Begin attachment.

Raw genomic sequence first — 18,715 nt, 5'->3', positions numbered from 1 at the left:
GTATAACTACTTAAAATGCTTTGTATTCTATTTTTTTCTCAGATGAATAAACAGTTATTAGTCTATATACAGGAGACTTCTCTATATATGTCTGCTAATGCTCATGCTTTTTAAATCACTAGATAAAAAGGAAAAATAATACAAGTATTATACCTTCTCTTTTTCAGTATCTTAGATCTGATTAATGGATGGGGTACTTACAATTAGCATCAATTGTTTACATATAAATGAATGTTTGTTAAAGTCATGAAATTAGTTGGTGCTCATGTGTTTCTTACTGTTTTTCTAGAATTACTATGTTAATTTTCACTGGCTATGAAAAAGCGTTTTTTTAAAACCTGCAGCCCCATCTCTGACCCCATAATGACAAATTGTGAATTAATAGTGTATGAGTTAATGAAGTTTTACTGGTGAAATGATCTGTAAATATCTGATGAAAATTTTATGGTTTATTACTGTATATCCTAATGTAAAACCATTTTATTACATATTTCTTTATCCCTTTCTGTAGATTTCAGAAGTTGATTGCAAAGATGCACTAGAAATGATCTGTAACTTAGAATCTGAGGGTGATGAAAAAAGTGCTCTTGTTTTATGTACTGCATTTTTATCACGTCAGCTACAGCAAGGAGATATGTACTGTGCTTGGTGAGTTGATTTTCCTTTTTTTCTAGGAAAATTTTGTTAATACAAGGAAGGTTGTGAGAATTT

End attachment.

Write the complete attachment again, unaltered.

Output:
Raw genomic sequence first — 18,715 nt, 5'->3', positions numbered from 1 at the left:
GTATAACTACTTAAAATGCTTTGTATTCTATTTTTTTCTCAGATGAATAAACAGTTATTAGTCTATATACAGGAGACTTCTCTATATATGTCTGCTAATGCTCATGCTTTTTAAATCACTAGATAAAAAGGAAAAATAATACAAGTATTATACCTTCTCTTTTTCAGTATCTTAGATCTGATTAATGGATGGGGTACTTACAATTAGCATCAATTGTTTACATATAAATGAATGTTTGTTAAAGTCATGAAATTAGTTGGTGCTCATGTGTTTCTTACTGTTTTTCTAGAATTACTATGTTAATTTTCACTGGCTATGAAAAAGCGTTTTTTTAAAACCTGCAGCCCCATCTCTGACCCCATAATGACAAATTGTGAATTAATAGTGTATGAGTTAATGAAGTTTTACTGGTGAAATGATCTGTAAATATCTGATGAAAATTTTATGGTTTATTACTGTATATCCTAATGTAAAACCATTTTATTACATATTTCTTTATCCCTTTCTGTAGATTTCAGAAGTTGATTGCAAAGATGCACTAGAAATGATCTGTAACTTAGAATCTGAGGGTGATGAAAAAAGTGCTCTTGTTTTATGTACTGCATTTTTATCACGTCAGCTACAGCAAGGAGATATGTACTGTGCTTGGTGAGTTGATTTTCCTTTTTTTCTAGGAAAATTTTGTTAATACAAGGAAGGTTGTGAGAATTT